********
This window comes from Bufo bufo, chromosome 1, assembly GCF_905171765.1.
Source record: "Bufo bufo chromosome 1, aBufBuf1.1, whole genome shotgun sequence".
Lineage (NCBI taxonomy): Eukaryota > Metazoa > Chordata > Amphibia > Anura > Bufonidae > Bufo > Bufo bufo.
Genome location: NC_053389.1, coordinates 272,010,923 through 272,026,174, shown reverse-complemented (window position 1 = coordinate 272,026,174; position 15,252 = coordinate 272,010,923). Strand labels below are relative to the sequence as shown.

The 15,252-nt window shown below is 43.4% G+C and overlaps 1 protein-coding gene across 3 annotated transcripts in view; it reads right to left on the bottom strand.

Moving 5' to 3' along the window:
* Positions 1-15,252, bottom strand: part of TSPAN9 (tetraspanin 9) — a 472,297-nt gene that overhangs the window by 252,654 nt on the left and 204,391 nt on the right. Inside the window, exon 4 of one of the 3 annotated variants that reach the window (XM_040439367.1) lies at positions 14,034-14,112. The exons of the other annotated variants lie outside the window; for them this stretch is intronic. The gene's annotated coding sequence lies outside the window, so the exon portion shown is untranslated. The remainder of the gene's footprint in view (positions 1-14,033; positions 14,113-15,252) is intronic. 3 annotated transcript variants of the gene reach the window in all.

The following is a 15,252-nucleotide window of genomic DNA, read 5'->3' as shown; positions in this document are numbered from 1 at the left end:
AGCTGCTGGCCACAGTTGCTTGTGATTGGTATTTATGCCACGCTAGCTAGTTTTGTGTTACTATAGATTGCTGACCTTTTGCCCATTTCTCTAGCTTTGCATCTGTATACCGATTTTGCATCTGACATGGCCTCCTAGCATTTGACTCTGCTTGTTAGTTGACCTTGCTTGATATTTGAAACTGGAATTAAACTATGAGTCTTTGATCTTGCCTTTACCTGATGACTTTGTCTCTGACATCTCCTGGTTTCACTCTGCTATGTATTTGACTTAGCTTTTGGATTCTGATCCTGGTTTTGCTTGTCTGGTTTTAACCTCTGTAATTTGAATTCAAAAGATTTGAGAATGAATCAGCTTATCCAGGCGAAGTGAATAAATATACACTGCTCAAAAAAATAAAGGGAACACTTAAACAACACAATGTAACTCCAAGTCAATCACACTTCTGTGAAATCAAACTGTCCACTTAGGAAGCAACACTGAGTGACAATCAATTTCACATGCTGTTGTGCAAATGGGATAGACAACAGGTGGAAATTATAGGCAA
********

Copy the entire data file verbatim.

This window comes from Bufo bufo, chromosome 1, assembly GCF_905171765.1.
Source record: "Bufo bufo chromosome 1, aBufBuf1.1, whole genome shotgun sequence".
Lineage (NCBI taxonomy): Eukaryota > Metazoa > Chordata > Amphibia > Anura > Bufonidae > Bufo > Bufo bufo.
Genome location: NC_053389.1, coordinates 272,010,923 through 272,026,174, shown reverse-complemented (window position 1 = coordinate 272,026,174; position 15,252 = coordinate 272,010,923). Strand labels below are relative to the sequence as shown.

The 15,252-nt window shown below is 43.4% G+C and overlaps 1 protein-coding gene across 3 annotated transcripts in view; it reads right to left on the bottom strand.

Moving 5' to 3' along the window:
* Positions 1-15,252, bottom strand: part of TSPAN9 (tetraspanin 9) — a 472,297-nt gene that overhangs the window by 252,654 nt on the left and 204,391 nt on the right. Inside the window, exon 4 of one of the 3 annotated variants that reach the window (XM_040439367.1) lies at positions 14,034-14,112. The exons of the other annotated variants lie outside the window; for them this stretch is intronic. The gene's annotated coding sequence lies outside the window, so the exon portion shown is untranslated. The remainder of the gene's footprint in view (positions 1-14,033; positions 14,113-15,252) is intronic. 3 annotated transcript variants of the gene reach the window in all.

The following is a 15,252-nucleotide window of genomic DNA, read 5'->3' as shown; positions in this document are numbered from 1 at the left end:
AGCTGCTGGCCACAGTTGCTTGTGATTGGTATTTATGCCACGCTAGCTAGTTTTGTGTTACTATAGATTGCTGACCTTTTGCCCATTTCTCTAGCTTTGCATCTGTATACCGATTTTGCATCTGACATGGCCTCCTAGCATTTGACTCTGCTTGTTAGTTGACCTTGCTTGATATTTGAAACTGGAATTAAACTATGAGTCTTTGATCTTGCCTTTACCTGATGACTTTGTCTCTGACATCTCCTGGTTTCACTCTGCTATGTATTTGACTTAGCTTTTGGATTCTGATCCTGGTTTTGCTTGTCTGGTTTTAACCTCTGTAATTTGAATTCAAAAGATTTGAGAATGAATCAGCTTATCCAGGCGAAGTGAATAAATATACACTGCTCAAAAAAATAAAGGGAACACTTAAACAACACAATGTAACTCCAAGTCAATCACACTTCTGTGAAATCAAACTGTCCACTTAGGAAGCAACACTGAGTGACAATCAATTTCACATGCTGTTGTGCAAATGGGATAGACAACAGGTGGAAATTATAGGCAA